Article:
S!nk present a new live musical score which seeks to juxtapose a sense of pervading and overwhelming environmental harshness with the humorous and resourceful spirits, captured through the admiring lens of this protean documentary film-maker, who inhabit it. As the film progresses, heavier electronic sound-elements underpinning the enormous weight of environmental burden find synthesis with the improvised ‘found sounds’ made using, amongst other items, ice, bone and leather with which we endeavour to describe the lightness, ingenuity and humanity – by turns comical and tragic – of Nanook and his family.
During the making of this film lots of animals were killed and eaten.
Nanook of the North was listed as the seventh best documentary of all time in Sight & Sound’s 2014 poll
In their 7th film score commission for Filmhouse, brilliant multi-instrumental trio S!nk return to perform a new live soundtrack to Carl Boese & Paul Wegener’s absorbing silent feature. One of the first horror movies ever made, the film takes us to 16th century Prague, where Rabbi Loew, spiritual leader of the Jewish community, divines from his astrological tables that a disaster is imminent. He decides to summon the dead spirit Astaroth and build the Golem, a huge clay figure which will serve the man who gives it life. Lust drives the initially helpful clay terminator to the perpetration of terrible acts of violence. This may serve as a timely reminder of how, periodically, the embodied hopes of passionate masses manifest a monster to doggedly pursue self-defeating and disastrous consequences.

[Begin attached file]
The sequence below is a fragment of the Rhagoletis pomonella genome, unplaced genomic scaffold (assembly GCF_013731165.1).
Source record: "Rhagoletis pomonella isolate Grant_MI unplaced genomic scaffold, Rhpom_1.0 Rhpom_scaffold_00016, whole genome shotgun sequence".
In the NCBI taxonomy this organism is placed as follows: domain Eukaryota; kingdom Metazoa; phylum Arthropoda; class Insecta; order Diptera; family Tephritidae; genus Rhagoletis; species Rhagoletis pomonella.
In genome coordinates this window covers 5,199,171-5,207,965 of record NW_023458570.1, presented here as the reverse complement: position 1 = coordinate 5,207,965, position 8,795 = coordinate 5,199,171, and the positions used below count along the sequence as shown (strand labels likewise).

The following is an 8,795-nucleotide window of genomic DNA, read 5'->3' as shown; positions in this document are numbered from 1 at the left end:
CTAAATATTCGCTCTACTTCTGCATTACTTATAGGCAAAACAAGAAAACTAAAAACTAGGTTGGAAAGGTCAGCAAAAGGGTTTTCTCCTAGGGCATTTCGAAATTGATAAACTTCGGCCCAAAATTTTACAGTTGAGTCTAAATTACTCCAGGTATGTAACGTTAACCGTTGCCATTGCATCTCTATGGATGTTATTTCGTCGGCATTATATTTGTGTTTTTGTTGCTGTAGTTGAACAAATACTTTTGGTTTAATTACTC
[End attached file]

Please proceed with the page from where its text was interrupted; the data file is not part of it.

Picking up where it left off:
Five is a powerful number in the mythology of this film and as such provides us with an interesting starting point for compositions exploring the inherent supple power and layered syncopation of five beats to a bar.
Winner of the Lustrum Award for Best Fringe Moment 2018
Winner – Best Venue – Sustainable Fringe Awards 2019
Musical inventors, multi-instrumentalists and improvising ninjas S!nk play an intimate concert in the round. With a different guest act each night and a specially designed light show, Pianodrome Live is an unforgettable evening of inspired live music in an exceptional setting. Two shows in one in the biggest small venue in town.
Brilliant multi-instrumentalists S!nk host a nightly cornucopia of new music, movement and more in the world’s first ever #Pianodrome.